By Peter Schwartz
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In the 2014 NCAA women's tennis tournament, Jamie Loeb suffered a disappointment when she lost in the quarterfinals. But the North Carolina star and native of Ossining, N.Y., brushed off that setback and came back in 2015 looking for more.
And she found it.
Last Monday, Loeb -- the seventh seed -- knocked off No. 2 seed Carol Zhao of Stanford 6-2, 4-6, 6-1 to become the first women's singles champion in Tar Heels history. After capping off her amazing season with a championship, Loeb was able to sum up her emotions with one word.
"Relief," Loeb told WFAN.com. "I've been working so hard to get to that point, and to actually win was an amazing accomplishment."
At the age of 20, Loeb becomes the seventh sophomore in the last 11 years to win the NCAA singles title. She is a product of the John McEnroe Tennis Academy, and the boss was quick to contact her after the match.
"(John) texted me afterwards and congratulated me," said Loeb. "It was nice because I know he's in France (at the French Open), so it was nice that he took the time to send me a text."
John McEnroe launched the academy in New York City back in September 2010 at the SPORTIME Randall's Island Tennis Center, and the academy now includes locations in Westchester and Long Island.
Needless to see, the academy has been jumping for joy over Loeb's success.
"JMTA is extremely proud of what Jamie has accomplished in her first two years of college," said Felix Alvarado, Loeb's coach.
Alvarado is also the assistant general manager and associate director of tennis for SPORTIME Randall's Island and the John McEnroe Tennis Academy.
Born in Bronxville, Loeb held the No. 1 ranking for most of her freshman year and was named ITA rookie of the year as well as ITA player of the year. Even though she has been away at college, the academy still plays a huge role in Loeb's development.
"We keep in touch with her throughout the year and continue with her training during school breaks," said Alvarado. "I regularly go to Jamie's matches and follow her progress so we can continue to help with her development and growth."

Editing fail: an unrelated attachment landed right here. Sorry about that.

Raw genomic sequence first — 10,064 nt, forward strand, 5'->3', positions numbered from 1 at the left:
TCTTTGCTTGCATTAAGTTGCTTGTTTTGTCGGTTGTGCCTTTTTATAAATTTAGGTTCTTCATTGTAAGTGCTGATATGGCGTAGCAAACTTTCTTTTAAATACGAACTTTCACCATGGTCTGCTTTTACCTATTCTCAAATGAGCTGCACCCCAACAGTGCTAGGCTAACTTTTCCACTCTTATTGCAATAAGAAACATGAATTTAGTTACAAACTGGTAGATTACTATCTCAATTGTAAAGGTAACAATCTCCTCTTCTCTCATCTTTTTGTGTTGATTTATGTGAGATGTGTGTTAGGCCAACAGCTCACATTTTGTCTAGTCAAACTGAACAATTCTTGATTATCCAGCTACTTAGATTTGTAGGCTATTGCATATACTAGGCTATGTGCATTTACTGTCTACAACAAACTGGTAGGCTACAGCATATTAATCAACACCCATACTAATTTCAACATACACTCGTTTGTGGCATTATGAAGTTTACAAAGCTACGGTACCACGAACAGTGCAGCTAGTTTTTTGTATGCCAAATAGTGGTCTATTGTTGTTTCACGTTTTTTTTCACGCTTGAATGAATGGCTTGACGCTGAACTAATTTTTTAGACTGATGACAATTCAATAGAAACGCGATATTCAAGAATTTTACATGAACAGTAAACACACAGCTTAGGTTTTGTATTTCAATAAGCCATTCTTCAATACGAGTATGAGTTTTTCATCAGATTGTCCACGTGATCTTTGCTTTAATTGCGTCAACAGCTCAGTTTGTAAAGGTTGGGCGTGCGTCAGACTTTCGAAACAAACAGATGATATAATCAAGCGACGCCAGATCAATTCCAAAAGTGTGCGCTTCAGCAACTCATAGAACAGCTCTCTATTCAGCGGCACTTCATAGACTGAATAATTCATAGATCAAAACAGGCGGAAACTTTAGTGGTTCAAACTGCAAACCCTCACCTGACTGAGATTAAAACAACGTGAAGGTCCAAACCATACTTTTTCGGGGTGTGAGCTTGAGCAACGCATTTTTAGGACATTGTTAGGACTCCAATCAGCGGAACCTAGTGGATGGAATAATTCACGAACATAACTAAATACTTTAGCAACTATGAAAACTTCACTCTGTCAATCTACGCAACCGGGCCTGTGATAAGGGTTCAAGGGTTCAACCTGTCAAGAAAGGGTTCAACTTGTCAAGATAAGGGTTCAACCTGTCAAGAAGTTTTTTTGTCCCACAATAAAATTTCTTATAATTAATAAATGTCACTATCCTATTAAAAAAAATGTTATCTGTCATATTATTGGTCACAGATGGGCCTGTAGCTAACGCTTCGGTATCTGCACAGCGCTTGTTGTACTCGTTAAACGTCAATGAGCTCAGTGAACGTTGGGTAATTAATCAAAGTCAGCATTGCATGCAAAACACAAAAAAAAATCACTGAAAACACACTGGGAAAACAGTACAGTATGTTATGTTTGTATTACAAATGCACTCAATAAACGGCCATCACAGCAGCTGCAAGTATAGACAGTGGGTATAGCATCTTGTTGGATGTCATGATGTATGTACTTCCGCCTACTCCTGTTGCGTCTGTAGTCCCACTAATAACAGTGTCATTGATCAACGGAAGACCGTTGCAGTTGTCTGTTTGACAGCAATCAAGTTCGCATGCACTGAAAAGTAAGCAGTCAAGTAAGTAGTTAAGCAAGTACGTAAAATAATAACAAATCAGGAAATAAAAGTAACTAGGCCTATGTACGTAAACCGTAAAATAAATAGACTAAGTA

The McEnroe Academy has all the tools necessary for a player to reach success at any level. Their team includes a world-class staff of coaches as well as fitness trainers, nutritionists, therapists and a sports psychologist.
Loeb has been with the academy since she was 16, and the experience has certainly helped her career.
"The McEnroe Academy has done a lot for me," said Loeb. "They've given me the chance to play professional tournaments as well as top international junior events. They've supported me for the last four years, and it means a lot."
Loeb's tennis idol is Martina Hingis, who won five Grand Slam singles titles and spent a total of 209 weeks as the world's No. 1 player. Today she just plays doubles, but has always been a source of inspiration for Loeb.
"I always loved Martina Hingis," said Loeb. "I loved the way she played and composed herself on and off the court."
Loeb had the chance to meet Hingis at a grand slam tournament, but it was at the McEnroe Academy a few years ago when she stepped onto the court with her.
"I actually had a chance to hit with her," recalled Loeb. "She's always been an idol to me."
This summer, Loeb plans on playing in a number of professional tournaments, but for now she'll maintain her amateur status. She's training for a tournament that starts in the middle of June, but what she really has her eye on is playing at the Billie Jean King National Tennis Center and competing in the U.S. Open.
"It's always been one of my dreams," said Loeb, who could be in the main draw as a wild card, which has been given in past years to the winners of the NCAA individual championships. "I'm hoping to get that."
She has been an NCAA champion for a week now, but perhaps the best is yet to come for Loeb. She could very well have most, if not all, of Westchester squeezing into Arthur Ashe Stadium to see her play later this summer. Achieving this kind of success is not a surprise for her.
She kind of saw this coming.
"When I started competing at the professional level a few years ago, I realized that I can compete at this level and beyond and play with these girls," said Loeb. "That gave me the confidence and belief. Even now, after winning the championship, I'll go into the summer with a lot of confidence."
For Loeb, that confidence grew by leaps and bounds thanks to the work that she put in and the guidance she received from her coach and everyone at the McEnroe Academy. Those lessons blossomed during her first two years at North Carolina, and now she's the pride of both Ossining and Chapel Hill.
Oh, and I think a former U.S. Open champion from Douglaston is all smiles about this, too!
For more information on the John McEnroe Tennis Academy, visit their website at here.
Don't forget to follow me on Twitter @pschwartzcbsfan.
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